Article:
A plague of retractable leashes is upon us! Though that statement comes perhaps ten years too late, I’m happy to offer you my take on this important subject here and now.


Call me a hater, but I HATE retractable leashes. Here’s why:


I’ve never found one that didn’t click and stick or unspool suddenly at the exact wrong time (like when a stray cat crosses your path and an oncoming car has to slam on the brakes to spare your dog’s life). Sticky situations like this serve to illustrate how the "canine lunge line" can serve to thoroughly foul up your control over your animal.


Here's an example: My aunt and her dog Trixie were on a placid walk up in northern Florida a year or so ago, when another dog came bounding suddenly from the end of a twenty-foot "super-retracto." Dog-fearful Trixie did what any other encroached-upon dog might under the circumstances. She bit the strange dog.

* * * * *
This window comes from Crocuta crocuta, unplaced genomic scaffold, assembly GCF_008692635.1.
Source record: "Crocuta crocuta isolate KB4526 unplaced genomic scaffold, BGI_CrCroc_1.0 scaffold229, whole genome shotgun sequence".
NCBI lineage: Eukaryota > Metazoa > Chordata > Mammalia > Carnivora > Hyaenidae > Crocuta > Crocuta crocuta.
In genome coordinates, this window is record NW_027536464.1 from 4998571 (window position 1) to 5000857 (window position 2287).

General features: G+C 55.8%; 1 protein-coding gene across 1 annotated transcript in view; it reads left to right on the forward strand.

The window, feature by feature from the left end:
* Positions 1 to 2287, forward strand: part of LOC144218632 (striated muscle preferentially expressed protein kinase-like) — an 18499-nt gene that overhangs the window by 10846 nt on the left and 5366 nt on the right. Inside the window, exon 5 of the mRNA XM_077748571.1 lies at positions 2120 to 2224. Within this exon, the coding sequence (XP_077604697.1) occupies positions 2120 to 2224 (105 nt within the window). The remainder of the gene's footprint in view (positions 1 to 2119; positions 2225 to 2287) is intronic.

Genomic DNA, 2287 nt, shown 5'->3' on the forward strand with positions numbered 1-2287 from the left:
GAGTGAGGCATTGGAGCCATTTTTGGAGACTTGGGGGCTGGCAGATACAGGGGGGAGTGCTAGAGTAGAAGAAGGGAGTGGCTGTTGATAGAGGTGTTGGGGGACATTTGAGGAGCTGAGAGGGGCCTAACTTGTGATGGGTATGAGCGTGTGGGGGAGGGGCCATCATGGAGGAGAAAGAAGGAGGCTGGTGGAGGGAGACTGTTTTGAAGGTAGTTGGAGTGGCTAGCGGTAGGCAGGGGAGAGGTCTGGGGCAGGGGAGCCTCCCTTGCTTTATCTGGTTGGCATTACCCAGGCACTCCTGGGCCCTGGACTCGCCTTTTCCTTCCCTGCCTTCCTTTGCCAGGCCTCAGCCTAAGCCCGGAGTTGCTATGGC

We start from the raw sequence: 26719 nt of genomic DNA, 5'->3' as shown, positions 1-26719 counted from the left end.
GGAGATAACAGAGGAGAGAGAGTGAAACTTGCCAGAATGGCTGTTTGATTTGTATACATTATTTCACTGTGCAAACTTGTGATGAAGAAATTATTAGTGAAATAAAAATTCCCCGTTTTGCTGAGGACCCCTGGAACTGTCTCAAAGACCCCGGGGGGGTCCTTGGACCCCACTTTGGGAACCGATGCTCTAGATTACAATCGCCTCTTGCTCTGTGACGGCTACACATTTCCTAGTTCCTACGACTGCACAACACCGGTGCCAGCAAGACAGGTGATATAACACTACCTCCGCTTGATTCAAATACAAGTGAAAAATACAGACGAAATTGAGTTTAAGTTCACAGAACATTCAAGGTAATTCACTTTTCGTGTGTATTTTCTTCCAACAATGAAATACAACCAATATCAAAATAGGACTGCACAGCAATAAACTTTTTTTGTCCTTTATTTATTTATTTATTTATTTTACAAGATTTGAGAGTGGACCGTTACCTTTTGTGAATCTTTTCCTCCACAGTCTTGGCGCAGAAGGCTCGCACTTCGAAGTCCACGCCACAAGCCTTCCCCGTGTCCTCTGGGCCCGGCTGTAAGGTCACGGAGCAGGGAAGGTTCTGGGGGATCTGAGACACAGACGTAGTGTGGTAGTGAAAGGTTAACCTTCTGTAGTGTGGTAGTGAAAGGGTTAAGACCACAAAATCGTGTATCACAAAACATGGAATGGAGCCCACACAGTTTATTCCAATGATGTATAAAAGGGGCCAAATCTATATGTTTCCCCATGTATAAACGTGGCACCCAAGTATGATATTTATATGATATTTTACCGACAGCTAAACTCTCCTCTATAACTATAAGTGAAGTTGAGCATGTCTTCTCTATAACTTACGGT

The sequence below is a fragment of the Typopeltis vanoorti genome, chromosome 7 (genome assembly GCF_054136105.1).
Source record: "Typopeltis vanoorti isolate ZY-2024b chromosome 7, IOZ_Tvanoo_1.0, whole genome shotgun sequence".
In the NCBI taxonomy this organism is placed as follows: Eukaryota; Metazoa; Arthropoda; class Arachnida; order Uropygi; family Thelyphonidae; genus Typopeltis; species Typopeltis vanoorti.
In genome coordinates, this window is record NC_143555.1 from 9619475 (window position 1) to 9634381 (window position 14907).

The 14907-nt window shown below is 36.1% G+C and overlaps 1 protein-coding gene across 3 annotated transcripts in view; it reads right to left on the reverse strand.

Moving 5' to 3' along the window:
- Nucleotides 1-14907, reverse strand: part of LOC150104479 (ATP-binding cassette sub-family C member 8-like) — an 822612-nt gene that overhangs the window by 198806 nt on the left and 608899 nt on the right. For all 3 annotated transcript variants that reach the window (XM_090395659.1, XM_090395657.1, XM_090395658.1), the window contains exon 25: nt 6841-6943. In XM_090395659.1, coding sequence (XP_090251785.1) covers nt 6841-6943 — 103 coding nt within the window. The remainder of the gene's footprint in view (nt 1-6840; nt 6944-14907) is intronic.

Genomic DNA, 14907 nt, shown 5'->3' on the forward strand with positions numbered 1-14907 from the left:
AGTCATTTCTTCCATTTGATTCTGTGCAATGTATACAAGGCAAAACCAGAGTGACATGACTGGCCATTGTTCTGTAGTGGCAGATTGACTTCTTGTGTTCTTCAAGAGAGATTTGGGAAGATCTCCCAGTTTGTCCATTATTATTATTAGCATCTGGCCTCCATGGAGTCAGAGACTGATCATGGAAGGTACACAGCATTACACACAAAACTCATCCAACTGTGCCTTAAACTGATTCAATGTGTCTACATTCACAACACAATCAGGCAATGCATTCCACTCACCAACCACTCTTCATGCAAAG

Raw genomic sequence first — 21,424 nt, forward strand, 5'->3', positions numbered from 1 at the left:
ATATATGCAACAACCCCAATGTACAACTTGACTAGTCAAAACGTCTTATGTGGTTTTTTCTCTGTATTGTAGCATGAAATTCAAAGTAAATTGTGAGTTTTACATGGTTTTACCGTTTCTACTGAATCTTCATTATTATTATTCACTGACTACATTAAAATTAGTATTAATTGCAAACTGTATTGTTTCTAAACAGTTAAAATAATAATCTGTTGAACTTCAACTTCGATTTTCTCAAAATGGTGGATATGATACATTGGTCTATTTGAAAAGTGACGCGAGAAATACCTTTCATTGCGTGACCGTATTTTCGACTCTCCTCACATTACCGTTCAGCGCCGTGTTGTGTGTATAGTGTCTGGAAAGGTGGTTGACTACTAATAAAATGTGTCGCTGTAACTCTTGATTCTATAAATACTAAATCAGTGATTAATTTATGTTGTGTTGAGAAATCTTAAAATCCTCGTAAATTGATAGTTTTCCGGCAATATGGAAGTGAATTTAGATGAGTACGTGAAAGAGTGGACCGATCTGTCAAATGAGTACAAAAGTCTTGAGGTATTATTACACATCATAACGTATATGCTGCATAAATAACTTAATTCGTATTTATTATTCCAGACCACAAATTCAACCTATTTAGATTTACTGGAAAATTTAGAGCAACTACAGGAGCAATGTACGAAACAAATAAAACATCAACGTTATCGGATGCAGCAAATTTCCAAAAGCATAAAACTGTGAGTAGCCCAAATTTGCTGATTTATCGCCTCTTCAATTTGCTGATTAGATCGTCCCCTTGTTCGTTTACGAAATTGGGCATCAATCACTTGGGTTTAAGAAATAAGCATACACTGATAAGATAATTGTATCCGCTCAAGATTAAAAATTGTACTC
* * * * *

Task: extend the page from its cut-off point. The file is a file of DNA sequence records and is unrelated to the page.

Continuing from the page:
My aunt, being the responsible dog owner that she is, offered to pay for the care of the bitten dog. She later called me to determine what measures she might take to prevent similar incidents in the future.


My take? It’s the other owner's fault. And not just because lovable Trixie spent six months as one of my foster dogs before finding a home with my aunt. If my aunt truly had control over Trixie and the bitee’s owner didn’t have control ever her extendo-apparatus, then, well, it seems pretty clear who's at fault, right?


The same situation plays out in our waiting room on a regular basis. Owners with ill-behaved or over-stimulated and stressed out dogs often lose control of their charges. No degree of thumb clicking and hand over hand reeling-in will suffice when the thin line is already wrapped thrice around an elderly woman’s ankles.


Retractable leashes do have their places. But heavy dog interaction zones are not among them. Pet owners thinking about using this kind of leash as their tried-and-true  standard would do well to consider this vet’s point of view: These leashes are often a liability.



Dr. Patty Khuly